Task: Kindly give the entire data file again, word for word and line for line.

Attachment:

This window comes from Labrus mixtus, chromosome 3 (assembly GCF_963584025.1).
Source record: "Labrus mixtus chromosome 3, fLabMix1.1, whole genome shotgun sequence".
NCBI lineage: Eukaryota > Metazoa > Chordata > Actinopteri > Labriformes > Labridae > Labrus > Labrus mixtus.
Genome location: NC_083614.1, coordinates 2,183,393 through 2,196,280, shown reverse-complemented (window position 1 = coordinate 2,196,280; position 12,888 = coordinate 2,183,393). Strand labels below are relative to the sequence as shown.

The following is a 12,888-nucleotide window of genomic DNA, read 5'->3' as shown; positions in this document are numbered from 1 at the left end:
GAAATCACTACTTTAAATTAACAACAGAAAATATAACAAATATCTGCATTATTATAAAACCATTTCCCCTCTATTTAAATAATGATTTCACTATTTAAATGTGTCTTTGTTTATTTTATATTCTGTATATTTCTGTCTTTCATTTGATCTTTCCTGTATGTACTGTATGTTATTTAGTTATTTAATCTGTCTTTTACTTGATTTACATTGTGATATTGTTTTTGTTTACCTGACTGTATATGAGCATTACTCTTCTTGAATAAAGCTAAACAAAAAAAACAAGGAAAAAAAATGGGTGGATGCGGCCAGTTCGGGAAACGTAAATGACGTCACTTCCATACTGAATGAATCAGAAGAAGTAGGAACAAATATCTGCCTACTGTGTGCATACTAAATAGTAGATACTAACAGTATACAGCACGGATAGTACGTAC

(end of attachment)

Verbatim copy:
This window comes from Labrus mixtus, chromosome 3 (assembly GCF_963584025.1).
Source record: "Labrus mixtus chromosome 3, fLabMix1.1, whole genome shotgun sequence".
NCBI lineage: Eukaryota > Metazoa > Chordata > Actinopteri > Labriformes > Labridae > Labrus > Labrus mixtus.
Genome location: NC_083614.1, coordinates 2,183,393 through 2,196,280, shown reverse-complemented (window position 1 = coordinate 2,196,280; position 12,888 = coordinate 2,183,393). Strand labels below are relative to the sequence as shown.

The following is a 12,888-nucleotide window of genomic DNA, read 5'->3' as shown; positions in this document are numbered from 1 at the left end:
GAAATCACTACTTTAAATTAACAACAGAAAATATAACAAATATCTGCATTATTATAAAACCATTTCCCCTCTATTTAAATAATGATTTCACTATTTAAATGTGTCTTTGTTTATTTTATATTCTGTATATTTCTGTCTTTCATTTGATCTTTCCTGTATGTACTGTATGTTATTTAGTTATTTAATCTGTCTTTTACTTGATTTACATTGTGATATTGTTTTTGTTTACCTGACTGTATATGAGCATTACTCTTCTTGAATAAAGCTAAACAAAAAAAACAAGGAAAAAAAATGGGTGGATGCGGCCAGTTCGGGAAACGTAAATGACGTCACTTCCATACTGAATGAATCAGAAGAAGTAGGAACAAATATCTGCCTACTGTGTGCATACTAAATAGTAGATACTAACAGTATACAGCACGGATAGTACGTAC